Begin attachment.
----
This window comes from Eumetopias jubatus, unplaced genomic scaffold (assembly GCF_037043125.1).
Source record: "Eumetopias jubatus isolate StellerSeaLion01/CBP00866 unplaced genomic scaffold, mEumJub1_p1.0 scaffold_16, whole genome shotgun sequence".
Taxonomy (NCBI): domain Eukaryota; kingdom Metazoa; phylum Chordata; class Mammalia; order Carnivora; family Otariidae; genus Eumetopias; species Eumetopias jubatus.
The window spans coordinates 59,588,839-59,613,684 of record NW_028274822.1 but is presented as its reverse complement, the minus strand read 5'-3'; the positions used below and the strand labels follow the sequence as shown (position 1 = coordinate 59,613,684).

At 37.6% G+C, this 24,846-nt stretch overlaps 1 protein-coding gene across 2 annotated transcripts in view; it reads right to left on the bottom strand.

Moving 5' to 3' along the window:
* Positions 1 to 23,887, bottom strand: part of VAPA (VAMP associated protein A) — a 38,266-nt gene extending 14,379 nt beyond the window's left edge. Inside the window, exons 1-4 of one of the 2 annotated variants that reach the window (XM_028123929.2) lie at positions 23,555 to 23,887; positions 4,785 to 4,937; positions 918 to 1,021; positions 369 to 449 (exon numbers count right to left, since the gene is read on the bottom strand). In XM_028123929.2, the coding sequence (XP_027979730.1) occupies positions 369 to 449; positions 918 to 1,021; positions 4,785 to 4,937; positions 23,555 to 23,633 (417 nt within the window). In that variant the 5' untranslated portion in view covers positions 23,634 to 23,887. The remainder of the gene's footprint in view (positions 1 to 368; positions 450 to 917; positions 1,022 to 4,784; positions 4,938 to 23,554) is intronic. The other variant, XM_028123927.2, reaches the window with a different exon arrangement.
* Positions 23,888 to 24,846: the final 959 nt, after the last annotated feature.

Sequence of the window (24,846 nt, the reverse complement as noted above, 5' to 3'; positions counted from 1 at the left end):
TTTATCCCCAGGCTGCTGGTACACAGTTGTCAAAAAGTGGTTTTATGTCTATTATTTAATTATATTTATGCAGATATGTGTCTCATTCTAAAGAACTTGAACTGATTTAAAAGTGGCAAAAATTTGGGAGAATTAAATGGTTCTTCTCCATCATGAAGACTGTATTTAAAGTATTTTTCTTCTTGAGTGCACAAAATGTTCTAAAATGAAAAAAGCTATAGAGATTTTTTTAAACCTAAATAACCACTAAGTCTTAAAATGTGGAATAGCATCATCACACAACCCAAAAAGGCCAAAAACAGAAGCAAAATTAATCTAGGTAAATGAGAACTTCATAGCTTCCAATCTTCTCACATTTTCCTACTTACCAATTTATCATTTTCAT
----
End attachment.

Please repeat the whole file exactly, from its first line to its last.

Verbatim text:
This window comes from Eumetopias jubatus, unplaced genomic scaffold (assembly GCF_037043125.1).
Source record: "Eumetopias jubatus isolate StellerSeaLion01/CBP00866 unplaced genomic scaffold, mEumJub1_p1.0 scaffold_16, whole genome shotgun sequence".
Taxonomy (NCBI): domain Eukaryota; kingdom Metazoa; phylum Chordata; class Mammalia; order Carnivora; family Otariidae; genus Eumetopias; species Eumetopias jubatus.
The window spans coordinates 59,588,839-59,613,684 of record NW_028274822.1 but is presented as its reverse complement, the minus strand read 5'-3'; the positions used below and the strand labels follow the sequence as shown (position 1 = coordinate 59,613,684).

At 37.6% G+C, this 24,846-nt stretch overlaps 1 protein-coding gene across 2 annotated transcripts in view; it reads right to left on the bottom strand.

Moving 5' to 3' along the window:
* Positions 1 to 23,887, bottom strand: part of VAPA (VAMP associated protein A) — a 38,266-nt gene extending 14,379 nt beyond the window's left edge. Inside the window, exons 1-4 of one of the 2 annotated variants that reach the window (XM_028123929.2) lie at positions 23,555 to 23,887; positions 4,785 to 4,937; positions 918 to 1,021; positions 369 to 449 (exon numbers count right to left, since the gene is read on the bottom strand). In XM_028123929.2, the coding sequence (XP_027979730.1) occupies positions 369 to 449; positions 918 to 1,021; positions 4,785 to 4,937; positions 23,555 to 23,633 (417 nt within the window). In that variant the 5' untranslated portion in view covers positions 23,634 to 23,887. The remainder of the gene's footprint in view (positions 1 to 368; positions 450 to 917; positions 1,022 to 4,784; positions 4,938 to 23,554) is intronic. The other variant, XM_028123927.2, reaches the window with a different exon arrangement.
* Positions 23,888 to 24,846: the final 959 nt, after the last annotated feature.

Sequence of the window (24,846 nt, the reverse complement as noted above, 5' to 3'; positions counted from 1 at the left end):
TTTATCCCCAGGCTGCTGGTACACAGTTGTCAAAAAGTGGTTTTATGTCTATTATTTAATTATATTTATGCAGATATGTGTCTCATTCTAAAGAACTTGAACTGATTTAAAAGTGGCAAAAATTTGGGAGAATTAAATGGTTCTTCTCCATCATGAAGACTGTATTTAAAGTATTTTTCTTCTTGAGTGCACAAAATGTTCTAAAATGAAAAAAGCTATAGAGATTTTTTTAAACCTAAATAACCACTAAGTCTTAAAATGTGGAATAGCATCATCACACAACCCAAAAAGGCCAAAAACAGAAGCAAAATTAATCTAGGTAAATGAGAACTTCATAGCTTCCAATCTTCTCACATTTTCCTACTTACCAATTTATCATTTTCAT